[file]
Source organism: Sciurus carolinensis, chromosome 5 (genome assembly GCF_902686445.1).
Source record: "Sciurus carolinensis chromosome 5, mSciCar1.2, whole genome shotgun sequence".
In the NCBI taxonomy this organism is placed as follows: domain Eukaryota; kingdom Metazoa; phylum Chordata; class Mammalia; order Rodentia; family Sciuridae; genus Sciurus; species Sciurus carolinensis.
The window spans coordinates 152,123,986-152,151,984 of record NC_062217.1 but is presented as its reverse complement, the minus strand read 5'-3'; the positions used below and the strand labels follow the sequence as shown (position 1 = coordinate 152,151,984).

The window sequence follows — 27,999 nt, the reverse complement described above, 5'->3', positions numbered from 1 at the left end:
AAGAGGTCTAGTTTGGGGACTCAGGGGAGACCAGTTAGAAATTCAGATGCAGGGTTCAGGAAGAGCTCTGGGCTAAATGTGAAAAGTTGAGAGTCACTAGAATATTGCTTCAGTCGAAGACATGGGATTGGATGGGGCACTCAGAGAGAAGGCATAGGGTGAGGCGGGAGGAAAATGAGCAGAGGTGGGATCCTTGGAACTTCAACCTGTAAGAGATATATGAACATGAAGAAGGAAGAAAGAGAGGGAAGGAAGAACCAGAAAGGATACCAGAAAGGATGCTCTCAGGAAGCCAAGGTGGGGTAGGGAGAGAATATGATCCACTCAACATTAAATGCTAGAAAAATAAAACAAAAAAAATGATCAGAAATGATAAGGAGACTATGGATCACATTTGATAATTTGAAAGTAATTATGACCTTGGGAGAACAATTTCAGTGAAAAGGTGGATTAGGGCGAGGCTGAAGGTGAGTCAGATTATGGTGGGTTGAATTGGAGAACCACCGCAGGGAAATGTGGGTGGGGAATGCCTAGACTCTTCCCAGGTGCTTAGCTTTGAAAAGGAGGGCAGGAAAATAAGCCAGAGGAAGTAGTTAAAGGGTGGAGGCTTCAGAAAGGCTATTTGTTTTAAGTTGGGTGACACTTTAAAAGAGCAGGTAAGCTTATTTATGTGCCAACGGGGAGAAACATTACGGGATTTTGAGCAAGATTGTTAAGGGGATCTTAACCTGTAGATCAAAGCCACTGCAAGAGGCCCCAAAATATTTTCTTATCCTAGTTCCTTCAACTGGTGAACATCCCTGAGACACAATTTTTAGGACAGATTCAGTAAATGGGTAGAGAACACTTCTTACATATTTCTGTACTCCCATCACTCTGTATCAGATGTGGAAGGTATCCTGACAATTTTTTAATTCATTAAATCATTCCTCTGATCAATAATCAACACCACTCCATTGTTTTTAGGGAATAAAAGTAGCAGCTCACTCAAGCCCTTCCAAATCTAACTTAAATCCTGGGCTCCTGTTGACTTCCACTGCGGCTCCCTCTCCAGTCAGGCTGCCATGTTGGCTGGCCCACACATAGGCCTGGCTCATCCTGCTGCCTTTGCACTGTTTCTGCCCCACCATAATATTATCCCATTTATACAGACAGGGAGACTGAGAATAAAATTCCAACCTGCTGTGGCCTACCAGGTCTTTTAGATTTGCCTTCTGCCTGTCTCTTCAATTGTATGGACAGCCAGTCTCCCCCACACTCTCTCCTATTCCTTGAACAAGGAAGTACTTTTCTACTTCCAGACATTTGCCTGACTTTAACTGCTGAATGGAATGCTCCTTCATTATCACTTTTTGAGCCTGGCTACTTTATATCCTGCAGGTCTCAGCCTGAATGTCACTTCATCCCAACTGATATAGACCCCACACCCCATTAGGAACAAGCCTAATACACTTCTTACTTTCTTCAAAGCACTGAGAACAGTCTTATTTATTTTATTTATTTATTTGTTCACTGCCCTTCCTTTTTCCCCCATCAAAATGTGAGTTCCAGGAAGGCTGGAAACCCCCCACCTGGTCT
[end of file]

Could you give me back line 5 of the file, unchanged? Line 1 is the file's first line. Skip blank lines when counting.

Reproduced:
The window sequence follows — 27,999 nt, the reverse complement described above, 5'->3', positions numbered from 1 at the left end: